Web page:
The b direct logo Hive

Phish and Tips




the fraudulent practice of sending emails purporting to be from reputable companies in order to induce individuals to reveal personal information, such as passwords and credit card numbers.

Out of the hundreds of emails you receive every week (or maybe every day ... sorry), a third may be business and half may be commercial solicitations. In addition, some not insignificant number are probably phishing attempts.

People who create and send these emails tend to do so on a very large scale. As users become savvier and more suspicious, less and less of us are falling for them. But, if a wannabe cybercriminal mastermind sends out ten million fraudulent emails and a measly 1 percent fall for the scam, they've successfully fleeced 100,000 people.

That's why phishing and other malicious digital attacks aren't going away anytime soon.

Sometimes it's easy to spot a phony email. If you don't have a relationship with Wells Fargo, but Wells Fargo reaches out to confirm your account information, you can be pretty sure that the email is not actually from Wells Fargo. You can hit "delete," or, better yet, forward it to Wells Fargo so they can try to stop the bad guys involved.

If you receive an email from an institution with whom you have a relationship, it gets a little harder.

We recently received an email purportedly from American Express. All of the Bs at B Direct use American Express Corporate Cards, so a legitimate email from that company is not out of the question. This particular email, however, had lots of red flags. Here are the kinds of errors you should be on guard for to help you know when a phish is foul:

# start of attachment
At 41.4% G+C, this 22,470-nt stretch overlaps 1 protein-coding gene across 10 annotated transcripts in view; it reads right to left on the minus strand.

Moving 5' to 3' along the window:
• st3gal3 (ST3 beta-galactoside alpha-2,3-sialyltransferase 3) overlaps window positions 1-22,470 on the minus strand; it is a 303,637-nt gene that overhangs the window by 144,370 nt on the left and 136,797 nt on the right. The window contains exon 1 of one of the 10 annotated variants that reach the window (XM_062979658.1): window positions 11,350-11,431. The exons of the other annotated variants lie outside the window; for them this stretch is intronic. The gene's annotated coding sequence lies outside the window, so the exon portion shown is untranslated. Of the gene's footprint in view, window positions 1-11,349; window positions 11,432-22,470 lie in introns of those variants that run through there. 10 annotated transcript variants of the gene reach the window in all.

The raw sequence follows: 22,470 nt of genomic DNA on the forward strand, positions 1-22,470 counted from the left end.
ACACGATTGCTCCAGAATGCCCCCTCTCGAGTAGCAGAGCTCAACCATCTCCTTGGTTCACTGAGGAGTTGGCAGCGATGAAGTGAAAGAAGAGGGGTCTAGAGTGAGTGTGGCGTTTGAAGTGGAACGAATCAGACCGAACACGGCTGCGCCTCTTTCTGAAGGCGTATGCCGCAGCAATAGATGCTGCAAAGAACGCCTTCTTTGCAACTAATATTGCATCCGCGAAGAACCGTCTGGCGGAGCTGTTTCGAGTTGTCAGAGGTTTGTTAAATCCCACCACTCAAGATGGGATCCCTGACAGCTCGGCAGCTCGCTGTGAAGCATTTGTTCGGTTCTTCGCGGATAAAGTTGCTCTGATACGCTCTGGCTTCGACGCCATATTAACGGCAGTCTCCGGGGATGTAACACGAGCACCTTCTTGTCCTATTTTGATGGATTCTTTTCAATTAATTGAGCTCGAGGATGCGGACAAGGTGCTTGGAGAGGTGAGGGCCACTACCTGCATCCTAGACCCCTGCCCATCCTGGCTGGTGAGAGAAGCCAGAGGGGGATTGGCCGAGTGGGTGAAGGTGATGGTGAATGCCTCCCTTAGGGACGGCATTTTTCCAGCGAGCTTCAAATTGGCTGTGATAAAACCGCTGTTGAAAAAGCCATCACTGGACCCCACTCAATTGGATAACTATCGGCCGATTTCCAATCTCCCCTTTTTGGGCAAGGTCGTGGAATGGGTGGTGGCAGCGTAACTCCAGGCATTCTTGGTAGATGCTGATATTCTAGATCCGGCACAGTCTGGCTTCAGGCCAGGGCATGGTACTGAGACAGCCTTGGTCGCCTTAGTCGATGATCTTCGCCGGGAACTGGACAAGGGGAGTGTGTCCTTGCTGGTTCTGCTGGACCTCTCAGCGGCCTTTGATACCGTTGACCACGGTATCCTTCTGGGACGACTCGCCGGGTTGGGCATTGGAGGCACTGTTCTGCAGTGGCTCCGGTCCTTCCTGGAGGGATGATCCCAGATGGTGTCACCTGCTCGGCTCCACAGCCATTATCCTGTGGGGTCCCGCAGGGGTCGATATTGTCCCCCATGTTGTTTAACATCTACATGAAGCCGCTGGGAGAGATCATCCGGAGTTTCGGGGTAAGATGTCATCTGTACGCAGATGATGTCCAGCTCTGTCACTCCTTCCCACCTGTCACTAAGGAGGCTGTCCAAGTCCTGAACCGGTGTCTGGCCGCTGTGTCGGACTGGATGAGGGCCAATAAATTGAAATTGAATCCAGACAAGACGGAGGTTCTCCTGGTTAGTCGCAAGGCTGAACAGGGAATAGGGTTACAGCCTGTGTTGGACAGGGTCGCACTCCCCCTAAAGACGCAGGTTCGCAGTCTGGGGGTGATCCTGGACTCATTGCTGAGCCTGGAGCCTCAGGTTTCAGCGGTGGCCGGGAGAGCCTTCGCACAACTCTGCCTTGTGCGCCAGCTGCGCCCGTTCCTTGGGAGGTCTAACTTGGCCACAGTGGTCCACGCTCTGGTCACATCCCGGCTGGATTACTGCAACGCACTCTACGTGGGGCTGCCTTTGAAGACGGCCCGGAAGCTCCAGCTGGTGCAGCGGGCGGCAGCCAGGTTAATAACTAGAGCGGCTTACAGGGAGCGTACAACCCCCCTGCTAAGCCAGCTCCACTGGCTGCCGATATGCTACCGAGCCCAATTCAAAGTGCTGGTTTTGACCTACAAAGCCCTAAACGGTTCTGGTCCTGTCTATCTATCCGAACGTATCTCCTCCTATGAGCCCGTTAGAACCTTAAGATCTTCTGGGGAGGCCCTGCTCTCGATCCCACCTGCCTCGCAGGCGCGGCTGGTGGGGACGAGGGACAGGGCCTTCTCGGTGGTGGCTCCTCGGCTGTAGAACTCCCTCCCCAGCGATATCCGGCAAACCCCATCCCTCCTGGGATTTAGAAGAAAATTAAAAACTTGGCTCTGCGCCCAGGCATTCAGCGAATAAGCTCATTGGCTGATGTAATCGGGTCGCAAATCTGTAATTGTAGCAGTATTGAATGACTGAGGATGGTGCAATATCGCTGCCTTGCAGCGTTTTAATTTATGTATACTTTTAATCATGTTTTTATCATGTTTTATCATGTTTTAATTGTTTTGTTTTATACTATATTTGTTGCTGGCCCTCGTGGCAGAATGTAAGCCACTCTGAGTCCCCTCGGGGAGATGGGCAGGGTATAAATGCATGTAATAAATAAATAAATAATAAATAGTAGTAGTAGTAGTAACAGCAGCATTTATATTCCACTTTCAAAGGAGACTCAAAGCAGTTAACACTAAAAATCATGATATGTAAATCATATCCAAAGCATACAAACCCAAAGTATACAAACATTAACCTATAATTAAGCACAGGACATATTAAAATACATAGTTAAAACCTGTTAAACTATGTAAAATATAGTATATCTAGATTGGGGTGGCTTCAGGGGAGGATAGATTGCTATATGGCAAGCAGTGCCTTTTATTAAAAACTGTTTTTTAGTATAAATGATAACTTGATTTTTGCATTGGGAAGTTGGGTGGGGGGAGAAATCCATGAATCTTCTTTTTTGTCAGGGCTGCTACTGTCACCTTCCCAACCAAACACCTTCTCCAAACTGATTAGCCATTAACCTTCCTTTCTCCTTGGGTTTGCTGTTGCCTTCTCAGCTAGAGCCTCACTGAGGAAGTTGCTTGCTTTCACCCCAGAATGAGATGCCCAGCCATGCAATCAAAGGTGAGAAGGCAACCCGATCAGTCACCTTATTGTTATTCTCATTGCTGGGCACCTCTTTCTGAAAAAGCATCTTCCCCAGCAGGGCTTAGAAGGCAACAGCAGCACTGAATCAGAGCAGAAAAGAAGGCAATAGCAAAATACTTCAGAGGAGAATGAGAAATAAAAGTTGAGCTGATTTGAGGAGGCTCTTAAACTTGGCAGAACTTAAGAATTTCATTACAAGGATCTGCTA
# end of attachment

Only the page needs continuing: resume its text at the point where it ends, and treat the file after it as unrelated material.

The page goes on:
1. Check the "From" field. Although this email said it was from American Express, the actual email address is from "" If the address is hidden, hit "Reply" to reveal it in a new email (but don't hit "Send").

2. Beware of attachments, especially those with extensions you don't recognize. If you're in even the slightest doubt, don't open them!

3. When credit card companies (or banks) send you account info, they typically refer to the numbers that your account ENDS with, not STARTS with. In this example, it may interest you to know that ALL American Express cards start with 37.

4. Watch for typos. Trust us, an organization like American Express has professional writers and proofreaders.

5. and 8. Also watch for random capitalization. There's no reason that the words "Your" or "Attached" would be capitalized here.

6. Phishing attempts often use incorrect spelling, grammar and conjugation. The word "follow" here should be "following."

7. Missing words is another clue. In many cases (like this one) the messaging doesn't sound as if English is the sender's first language.

9. Keep an eye out for places where graphics are broken or out of alignment. This looks less than professional and is certainly below the graphic standards of American Express.

If you receive an email that seems at all suspicious, go to the company's website (but not through any links on the email — go directly from your web browser). Log into your account there, never from the email itself. You can also call customer service.

If you do fall for an email scam, it can be a hassle to undo the damage. But, you won't be the first — or the last — to make that mistake.

Recently, the FBI reported on a current scheme (targeting Amazon Prime members) that has claimed victims in all 50 states and another 150 countries.

The losses so far? $12 billion. 

That's one big phish story!

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